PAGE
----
4th grade

Moreh David Blatt

 

Today in class we worked on:
3/17 – “Purim Sunday” is always a very special day at Beth Am and this year proved to be our best ever! First, we enjoyed a special Tefilla for Purim, led by both Rabbis Bellows and Prass. We had the chance to sing some favorite songs for the chag as well and hear from the Megillah.

There was a brief time in the class room after tefilla. Students had the opportunity to work on a “Purim Word Puzzle” with clues taken from the online “Ha-Mizrachi” magazine, the special publication of the Religious Zionists serving Jews in English speaking countries. We saw how there is a “Queen Esther” Street in Tel Aviv and even a town in Missouri named for the heroine of the Purim story. Additionally, we learned about the four important customs of the holiday, such as giving to Tzedaka and hearing the Megilla!

Then it was time to enjoy the enhanced Purim Carnival that was a joint venture this year of both Beth Am and our friends at JCYS. Everyone had a great time in the JCYS gym going from booth to booth, which helped raise funds for respective class tzedakah organizations. Additionally, I had the opportunity to meet, for the first time, with some of the parents of my 4th graders! I especially enjoyed conversing with Dylan Cohen’s Dad in Hebrew!

All in all, it was a terrific day that highlighted many of the core values our school has tried to present this year including building Jewish community and social responsibility. I hope everyone enjoys a Chag Purim Sameach and a safe spring break!

 

 

Today in class we worked on:
3/10 – At Tefilla Rabbi Bellows continued her on going series of making the Siddur come alive to the older talmidim of the CBA Religious community. We talked about how we might be able to understand many of the 613 commandments in the Torah better and use that knowledge to improve our relationships with friends and family.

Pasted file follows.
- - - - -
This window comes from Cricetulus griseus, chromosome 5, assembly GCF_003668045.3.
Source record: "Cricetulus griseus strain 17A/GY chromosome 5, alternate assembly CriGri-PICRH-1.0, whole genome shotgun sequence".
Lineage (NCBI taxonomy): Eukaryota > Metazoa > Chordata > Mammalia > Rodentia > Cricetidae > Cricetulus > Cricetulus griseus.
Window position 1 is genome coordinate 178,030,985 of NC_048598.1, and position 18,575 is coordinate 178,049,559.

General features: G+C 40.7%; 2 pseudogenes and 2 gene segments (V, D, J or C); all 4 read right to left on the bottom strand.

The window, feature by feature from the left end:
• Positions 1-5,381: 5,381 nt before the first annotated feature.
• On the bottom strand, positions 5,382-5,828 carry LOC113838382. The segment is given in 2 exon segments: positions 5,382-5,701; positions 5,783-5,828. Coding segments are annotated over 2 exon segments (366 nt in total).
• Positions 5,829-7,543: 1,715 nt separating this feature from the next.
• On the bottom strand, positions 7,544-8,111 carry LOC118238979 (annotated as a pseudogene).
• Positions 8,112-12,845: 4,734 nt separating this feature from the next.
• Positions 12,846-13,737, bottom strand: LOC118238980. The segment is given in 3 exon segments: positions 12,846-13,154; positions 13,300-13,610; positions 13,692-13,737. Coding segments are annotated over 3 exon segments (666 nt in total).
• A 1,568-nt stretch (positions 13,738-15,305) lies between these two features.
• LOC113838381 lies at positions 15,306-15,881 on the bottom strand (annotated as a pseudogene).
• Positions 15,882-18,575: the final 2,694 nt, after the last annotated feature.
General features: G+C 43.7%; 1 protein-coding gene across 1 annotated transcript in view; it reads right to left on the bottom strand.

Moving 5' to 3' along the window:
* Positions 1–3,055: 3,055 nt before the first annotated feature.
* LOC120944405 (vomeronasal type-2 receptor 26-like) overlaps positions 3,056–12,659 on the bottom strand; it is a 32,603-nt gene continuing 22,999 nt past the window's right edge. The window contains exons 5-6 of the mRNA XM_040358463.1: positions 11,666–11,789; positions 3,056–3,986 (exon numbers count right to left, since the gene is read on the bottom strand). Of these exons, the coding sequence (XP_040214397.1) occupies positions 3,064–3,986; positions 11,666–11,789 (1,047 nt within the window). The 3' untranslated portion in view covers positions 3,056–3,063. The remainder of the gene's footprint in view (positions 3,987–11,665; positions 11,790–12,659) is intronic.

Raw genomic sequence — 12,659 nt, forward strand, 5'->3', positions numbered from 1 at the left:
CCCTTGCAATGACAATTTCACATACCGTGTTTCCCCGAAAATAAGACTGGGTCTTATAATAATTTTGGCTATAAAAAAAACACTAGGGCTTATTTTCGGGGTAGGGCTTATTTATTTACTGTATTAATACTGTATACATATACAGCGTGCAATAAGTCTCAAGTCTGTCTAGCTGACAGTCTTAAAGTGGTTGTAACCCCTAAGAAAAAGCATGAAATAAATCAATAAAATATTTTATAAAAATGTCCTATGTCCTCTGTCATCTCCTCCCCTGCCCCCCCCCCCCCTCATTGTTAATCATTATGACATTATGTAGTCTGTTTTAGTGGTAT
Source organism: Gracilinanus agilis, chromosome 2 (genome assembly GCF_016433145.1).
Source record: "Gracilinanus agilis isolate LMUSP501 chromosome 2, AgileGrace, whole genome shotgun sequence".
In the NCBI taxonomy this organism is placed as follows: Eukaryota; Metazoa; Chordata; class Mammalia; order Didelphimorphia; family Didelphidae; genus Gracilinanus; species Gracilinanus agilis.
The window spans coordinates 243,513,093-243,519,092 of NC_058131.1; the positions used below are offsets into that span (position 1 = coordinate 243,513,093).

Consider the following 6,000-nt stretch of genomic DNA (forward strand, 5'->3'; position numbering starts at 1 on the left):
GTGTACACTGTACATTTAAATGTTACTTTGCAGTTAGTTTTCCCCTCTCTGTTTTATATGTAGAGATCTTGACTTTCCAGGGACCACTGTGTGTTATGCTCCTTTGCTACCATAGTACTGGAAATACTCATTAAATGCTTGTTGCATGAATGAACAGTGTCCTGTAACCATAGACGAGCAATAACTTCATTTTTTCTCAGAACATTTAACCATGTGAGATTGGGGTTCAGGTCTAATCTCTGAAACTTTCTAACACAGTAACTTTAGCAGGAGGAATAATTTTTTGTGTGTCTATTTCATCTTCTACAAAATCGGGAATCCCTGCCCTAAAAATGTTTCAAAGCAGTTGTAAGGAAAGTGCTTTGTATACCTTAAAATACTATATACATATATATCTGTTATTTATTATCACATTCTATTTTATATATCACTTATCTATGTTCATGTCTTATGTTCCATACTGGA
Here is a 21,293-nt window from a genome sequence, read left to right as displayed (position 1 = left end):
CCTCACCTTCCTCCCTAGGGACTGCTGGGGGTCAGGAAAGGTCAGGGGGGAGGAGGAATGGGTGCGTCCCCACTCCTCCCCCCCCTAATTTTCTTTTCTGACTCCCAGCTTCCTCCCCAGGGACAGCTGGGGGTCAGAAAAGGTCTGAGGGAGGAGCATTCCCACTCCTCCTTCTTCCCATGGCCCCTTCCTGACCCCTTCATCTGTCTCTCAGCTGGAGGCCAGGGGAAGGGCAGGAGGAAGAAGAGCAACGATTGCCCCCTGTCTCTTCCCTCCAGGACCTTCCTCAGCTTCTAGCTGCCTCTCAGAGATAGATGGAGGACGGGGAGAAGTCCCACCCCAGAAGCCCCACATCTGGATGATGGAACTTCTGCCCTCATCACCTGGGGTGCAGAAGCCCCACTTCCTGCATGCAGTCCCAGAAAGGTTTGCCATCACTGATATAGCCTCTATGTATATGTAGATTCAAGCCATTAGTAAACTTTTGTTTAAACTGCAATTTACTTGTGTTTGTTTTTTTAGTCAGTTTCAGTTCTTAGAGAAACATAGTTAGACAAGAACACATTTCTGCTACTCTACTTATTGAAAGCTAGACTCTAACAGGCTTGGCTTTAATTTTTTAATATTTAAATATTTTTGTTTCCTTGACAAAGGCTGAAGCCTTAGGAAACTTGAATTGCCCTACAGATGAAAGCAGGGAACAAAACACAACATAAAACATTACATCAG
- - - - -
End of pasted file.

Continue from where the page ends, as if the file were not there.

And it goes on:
Upon returning to the classroom, we worked on making Purim cards for college students affiliated with our Beth Am community. Later we had the chance to view a short video, produced by the CTV network in Canada, on Canadian olim who were serving in the Israel Defense Force. After seeing this film, we had the chance to discuss the commitment of these individuals towards Medinat Yisrael and the responsibility they took on in becoming a “lone soldier.”

Before going to Shira, we learned about important Israeli writers and poets such as Rachel Blaustein, Shai Agnon, and Leah Goldberg. The class was very interested in the life of Algerian born Israeli poet Erez Bitton for many reasons. First everyone was very surprised to see that his mother had grown up in a cave in Morocco before having the chance to go on aliyah to Israel and live in much better conditions. There was great excitement on how Mr. Bitton’s writings reflected both the heritage of his parents as North African Jews and the new life he himself experienced growing up as a Sabra in Jerusalem. Zachary Greenspan liked the idea that, unlike the other authors we learned about, Erez Bitton was still living and could, if he had the chance, stop in at CBA to speak to the religious school students!

Morah Ari led us through several old favorites at Shira to round up the morning. We are all very excited about next week’s Purim Carnival and hope everyone stops by our Bowling Booth!

 

 

Today in class we worked on:
3/3 – We enjoyed having T’fillah with the other classrooms which was led by Rabbi Bellows and our Madrich Matthew. In class, we worked on preparing for the Purim Carnival on 3/17. We had a guest speaker from Keshet, We were lucky to have a speaker, Lori Zisook who is an inclusion facilitator from Keshet. She facilitated a wonderful discussion and had activities so that the students could understand the needs of children who have challenges in their daily life.
Homework to be completed by next class:
3/3 – Supplies for the Purim Carnival.

 

 

Today in class we worked on:
2/24 – We enjoyed a very productive morning in the 4th grade class on Sunday. Before going to Tefilla, we talked about what booth we’d like to operate for the upcoming CBA Purim Carnival.

At Tefilla, Rabbi Bellows explained some of the prayers in our Siddur we often don’t have time to recite in religious school. Back in class we worked on a crossword puzzle and saw how traditional Jewish holidays were observed in Medinat Yisrael. For instance, Israeli stores fill up with honey cakes in advance of Rosh Hashanah and you will see jelly donuts being offered for sale everywhere when Chanukah rolls around. We also learned how school kids in the Jewish state enjoy a short fall break for Sukkot and often go on special trips to mark Yom Hatzmaut, Israel’s Independence Day.

Afterwards, we worked on a difficult assignment seeing how the famous “Prayer for the Welfare of the State of Israel”, first written by the Israeli Nobel Prize laureate Shai Agnon has been re-interpreted by different Jewish communities over the years. Interestingly enough, many of the talmidim in the class liked the original version Mr. Agnon came up with.